Motor boats are sometimes big enough to make good houseboats. They are either unable to make long ocean passages because of their limited range, or they are expensive to take on ocean passages because of fuel costs. They can go faster than sailing yachts, but then their fuel consumption becomes quite ridiculous. When used as houseboats, their large engines make a poor investment. They also require a crane or a Travelift for maintenance. Some of them can carry a considerable amount of freight, but this makes them slower and increases the fuel consumption.

Houseboats are either houses built on floats or boats that can’t handle rough water. They are reasonable to live on and can be used on rivers and canals, but they can’t venture out on the ocean, never mind make ocean passages. They don’t carry freight.

Houses are great to live in—much roomier than any boat. But they do have two major shortcomings: they don’t move, and they don’t float. This is increasingly a problem: lots of houses are lost to flooding every year, and the toll will only go up as oceans rise and extreme weather events associated with climate change become more frequent. If an area where you have built a house becomes unpleasant or dangerous, you can’t just move the house but have find yourself a new dwelling.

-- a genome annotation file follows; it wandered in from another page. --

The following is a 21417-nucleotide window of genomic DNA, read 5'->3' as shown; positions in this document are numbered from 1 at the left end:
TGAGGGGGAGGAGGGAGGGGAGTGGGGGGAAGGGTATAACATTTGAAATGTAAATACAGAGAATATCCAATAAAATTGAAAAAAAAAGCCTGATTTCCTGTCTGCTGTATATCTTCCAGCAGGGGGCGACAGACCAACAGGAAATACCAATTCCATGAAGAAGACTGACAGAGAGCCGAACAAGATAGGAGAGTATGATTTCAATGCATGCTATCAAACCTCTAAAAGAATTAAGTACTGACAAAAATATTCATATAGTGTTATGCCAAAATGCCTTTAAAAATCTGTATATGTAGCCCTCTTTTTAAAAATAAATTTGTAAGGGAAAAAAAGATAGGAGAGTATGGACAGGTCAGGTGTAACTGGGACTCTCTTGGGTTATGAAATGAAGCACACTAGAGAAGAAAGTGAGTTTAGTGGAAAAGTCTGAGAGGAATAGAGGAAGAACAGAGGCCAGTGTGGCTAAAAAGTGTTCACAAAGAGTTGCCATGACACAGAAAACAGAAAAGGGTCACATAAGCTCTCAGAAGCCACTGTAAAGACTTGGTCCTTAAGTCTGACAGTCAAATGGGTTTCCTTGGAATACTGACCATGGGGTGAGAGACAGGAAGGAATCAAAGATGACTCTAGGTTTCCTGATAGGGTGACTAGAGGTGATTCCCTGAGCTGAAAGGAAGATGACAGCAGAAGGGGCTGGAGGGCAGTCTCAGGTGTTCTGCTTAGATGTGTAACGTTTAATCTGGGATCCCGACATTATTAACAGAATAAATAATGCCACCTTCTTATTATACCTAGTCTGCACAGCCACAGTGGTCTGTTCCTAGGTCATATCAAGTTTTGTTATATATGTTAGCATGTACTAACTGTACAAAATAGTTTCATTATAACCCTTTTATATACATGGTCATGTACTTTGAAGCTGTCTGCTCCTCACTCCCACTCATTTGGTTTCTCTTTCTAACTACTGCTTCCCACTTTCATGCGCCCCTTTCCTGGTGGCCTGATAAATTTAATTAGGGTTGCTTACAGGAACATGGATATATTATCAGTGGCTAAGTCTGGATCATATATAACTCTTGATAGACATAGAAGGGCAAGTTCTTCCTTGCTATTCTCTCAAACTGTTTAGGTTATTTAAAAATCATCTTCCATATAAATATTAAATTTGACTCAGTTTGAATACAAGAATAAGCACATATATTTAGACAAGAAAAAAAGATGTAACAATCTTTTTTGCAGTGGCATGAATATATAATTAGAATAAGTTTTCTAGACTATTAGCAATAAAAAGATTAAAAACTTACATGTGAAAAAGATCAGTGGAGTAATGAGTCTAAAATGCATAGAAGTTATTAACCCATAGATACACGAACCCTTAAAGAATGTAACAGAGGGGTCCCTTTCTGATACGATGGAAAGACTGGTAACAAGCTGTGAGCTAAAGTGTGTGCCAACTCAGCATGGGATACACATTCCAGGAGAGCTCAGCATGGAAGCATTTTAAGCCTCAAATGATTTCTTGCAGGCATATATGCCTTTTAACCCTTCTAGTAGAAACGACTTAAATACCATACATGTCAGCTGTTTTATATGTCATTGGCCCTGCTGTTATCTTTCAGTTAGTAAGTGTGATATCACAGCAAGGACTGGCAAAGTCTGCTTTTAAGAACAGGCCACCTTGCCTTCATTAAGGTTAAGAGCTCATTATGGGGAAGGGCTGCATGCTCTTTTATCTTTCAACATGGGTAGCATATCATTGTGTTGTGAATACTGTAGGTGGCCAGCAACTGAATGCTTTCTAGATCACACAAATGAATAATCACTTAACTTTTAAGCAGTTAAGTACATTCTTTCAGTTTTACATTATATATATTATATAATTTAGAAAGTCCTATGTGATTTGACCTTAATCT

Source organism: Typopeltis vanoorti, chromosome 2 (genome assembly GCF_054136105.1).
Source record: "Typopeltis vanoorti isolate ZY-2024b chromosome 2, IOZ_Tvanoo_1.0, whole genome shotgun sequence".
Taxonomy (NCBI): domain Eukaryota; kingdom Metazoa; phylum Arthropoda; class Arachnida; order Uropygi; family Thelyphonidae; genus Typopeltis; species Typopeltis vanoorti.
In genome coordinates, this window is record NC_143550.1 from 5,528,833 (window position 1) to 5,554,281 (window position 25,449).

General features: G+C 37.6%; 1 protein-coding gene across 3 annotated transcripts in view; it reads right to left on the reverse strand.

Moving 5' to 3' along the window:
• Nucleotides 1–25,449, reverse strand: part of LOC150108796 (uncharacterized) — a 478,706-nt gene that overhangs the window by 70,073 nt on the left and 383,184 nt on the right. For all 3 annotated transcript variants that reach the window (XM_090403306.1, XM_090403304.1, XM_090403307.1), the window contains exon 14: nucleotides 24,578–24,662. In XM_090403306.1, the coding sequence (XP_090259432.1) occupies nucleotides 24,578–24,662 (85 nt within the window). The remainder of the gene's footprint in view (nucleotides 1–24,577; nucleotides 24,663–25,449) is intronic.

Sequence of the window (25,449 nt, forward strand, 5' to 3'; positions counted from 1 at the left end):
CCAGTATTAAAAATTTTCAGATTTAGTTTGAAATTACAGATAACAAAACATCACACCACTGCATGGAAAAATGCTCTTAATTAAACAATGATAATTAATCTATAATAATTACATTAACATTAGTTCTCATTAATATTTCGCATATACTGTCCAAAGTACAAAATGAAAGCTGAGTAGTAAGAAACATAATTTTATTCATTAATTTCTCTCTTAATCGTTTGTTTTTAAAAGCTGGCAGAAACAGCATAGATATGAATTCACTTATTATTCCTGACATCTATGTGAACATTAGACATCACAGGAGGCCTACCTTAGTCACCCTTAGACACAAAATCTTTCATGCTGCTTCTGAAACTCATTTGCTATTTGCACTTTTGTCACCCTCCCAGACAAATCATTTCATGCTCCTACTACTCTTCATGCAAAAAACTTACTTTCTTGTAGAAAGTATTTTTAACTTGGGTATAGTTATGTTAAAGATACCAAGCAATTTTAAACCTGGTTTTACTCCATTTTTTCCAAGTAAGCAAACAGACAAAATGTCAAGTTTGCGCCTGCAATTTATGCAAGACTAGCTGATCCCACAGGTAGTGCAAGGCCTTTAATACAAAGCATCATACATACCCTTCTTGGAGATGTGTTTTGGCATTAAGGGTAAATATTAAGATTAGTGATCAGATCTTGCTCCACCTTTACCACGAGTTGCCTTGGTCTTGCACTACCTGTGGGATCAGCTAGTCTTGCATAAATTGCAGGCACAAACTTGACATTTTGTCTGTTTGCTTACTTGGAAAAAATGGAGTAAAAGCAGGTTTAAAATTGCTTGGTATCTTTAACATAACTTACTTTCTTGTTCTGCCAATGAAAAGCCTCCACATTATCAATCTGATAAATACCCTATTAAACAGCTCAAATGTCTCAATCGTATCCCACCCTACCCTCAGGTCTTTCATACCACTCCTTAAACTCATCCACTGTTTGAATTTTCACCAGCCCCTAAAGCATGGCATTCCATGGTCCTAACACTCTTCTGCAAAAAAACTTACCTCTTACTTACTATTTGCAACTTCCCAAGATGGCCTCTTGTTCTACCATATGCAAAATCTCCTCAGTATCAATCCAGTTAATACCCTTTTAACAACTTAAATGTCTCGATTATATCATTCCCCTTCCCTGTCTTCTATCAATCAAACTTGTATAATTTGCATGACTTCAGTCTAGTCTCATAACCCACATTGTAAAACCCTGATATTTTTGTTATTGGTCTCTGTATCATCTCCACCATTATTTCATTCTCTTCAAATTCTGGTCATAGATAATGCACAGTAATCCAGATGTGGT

Boats do float, but with most boats nobody particularly wants to live on them on dry land. On land, both yachts and power boats have to be put up on jacks, and then living on them is like living in a treehouse, with a long climb up a ladder just to get home. If a flood causes them to float off the jacks, they are unlikely to settle back onto them. Instead, they fall over and get damaged. Then they don’t float any more.

Houseboats generally do better on dry land than other kinds of boats. The Dutch have built some houses on barges that are designed to float up and down. When the water is low, they bicycle home; when the water is high, they row a dinghy. That’s a good idea in a country that’s mostly under water. But I haven’t heard too many stories about people living on houseboats on dry land.

QUIDNON is specifically designed to do a great number of things adequately.

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Friday, April 21, 2017

Announcing: QUIDNON Crowdfunding Campaign